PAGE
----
Every child has a talent. Some talents are easily spotted. There is this sports girl or boy who is an amazingly fast runner or footballer. There is this five-year-old dancer who can shake better than most adults ever will in their entire life. There is the singer who floors everyone in his local church with his amazing vocals. These are easy to notice. But there are many that are hidden, that come out only when the child is at complete ease or freedom, or sometimes interestingly, when they are under pressure. But to use the word “hidden” may not be quite accurate because often, strengths are hidden by lack of opportunity to display them.
Being in school gives children every opportunity to share and develop their talents. There is benefit to having everyone go around and share these with their classmates. In the classroom, teachers let them talk about their hobbies or other things that they really like to do or are very good at. They do that during homeroom or advisory, or they integrate that through a work in Language Arts or other assignment such as an essay, short story or an Art-related assignment. These provide opportunities for each of them to reflect on things about themselves that their classmates or teachers might even find very surprising and impressive.
Many also place a strong focus on a well-rounded education and encourage participation in extracurricular activities such as sports, music, arts, or clubs. This involvement helps stimulate children in their studies, as noted in a study at Stanford University that found that children involved in the arts are more motivated to learn and are three times more likely to win a school attendance award. Sports activities also help children be more focused. Extracurricular activities can provide a much-needed break from the stresses of academics, while developing skills and talents and engaging in valuable social situations.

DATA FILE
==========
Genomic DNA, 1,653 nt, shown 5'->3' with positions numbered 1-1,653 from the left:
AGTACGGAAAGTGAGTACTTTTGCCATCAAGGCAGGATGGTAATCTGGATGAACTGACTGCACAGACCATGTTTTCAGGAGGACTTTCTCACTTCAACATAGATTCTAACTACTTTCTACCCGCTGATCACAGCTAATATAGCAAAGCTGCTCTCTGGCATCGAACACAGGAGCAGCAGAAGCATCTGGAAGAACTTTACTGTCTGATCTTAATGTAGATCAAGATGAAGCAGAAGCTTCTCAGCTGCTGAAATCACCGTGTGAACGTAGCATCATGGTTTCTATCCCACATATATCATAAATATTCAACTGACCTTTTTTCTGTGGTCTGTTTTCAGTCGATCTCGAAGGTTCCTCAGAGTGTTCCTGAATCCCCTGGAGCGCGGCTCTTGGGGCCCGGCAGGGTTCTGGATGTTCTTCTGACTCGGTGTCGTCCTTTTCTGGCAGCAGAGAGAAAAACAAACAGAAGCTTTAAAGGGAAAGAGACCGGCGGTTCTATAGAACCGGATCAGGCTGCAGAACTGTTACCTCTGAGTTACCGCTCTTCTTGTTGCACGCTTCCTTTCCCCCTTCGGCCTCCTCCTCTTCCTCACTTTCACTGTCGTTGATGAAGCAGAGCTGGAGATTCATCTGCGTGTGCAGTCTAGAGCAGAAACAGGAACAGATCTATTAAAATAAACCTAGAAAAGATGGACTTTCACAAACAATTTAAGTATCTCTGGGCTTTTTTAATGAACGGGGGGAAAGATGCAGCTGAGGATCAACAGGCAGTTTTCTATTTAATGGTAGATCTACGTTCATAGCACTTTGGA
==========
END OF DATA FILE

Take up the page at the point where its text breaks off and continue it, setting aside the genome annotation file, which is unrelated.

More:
In traditional schools however, students are not looked at in terms of their strengths; rather, there is a focus on remediating their deficits. This is rarely a source of inspiration for anyone. What ends up happening is that kids’ strengths and passions are either hidden from their educators, or worse, they become hidden from themselves because they do not get encouraged. The thing is, not everyone will be super in academics. Nevertheless, not every A-plus student will be successful in real life and not every D student will be a failure. A lot of very successful entrepreneurs were academically weak, most inventors overlooked and many dreamers became iconic politicians.
Brad Hirschfield, author and the president of The National Jewish Center for Learning and Leadership, reminds us that miraculous discoveries must be discovered. That is, action must be taken to find what is hidden. Let us be sure we are taking those actions and giving them opportunities so that our children do not lose some of their most deeply treasured possessions: their talents, strengths and passions.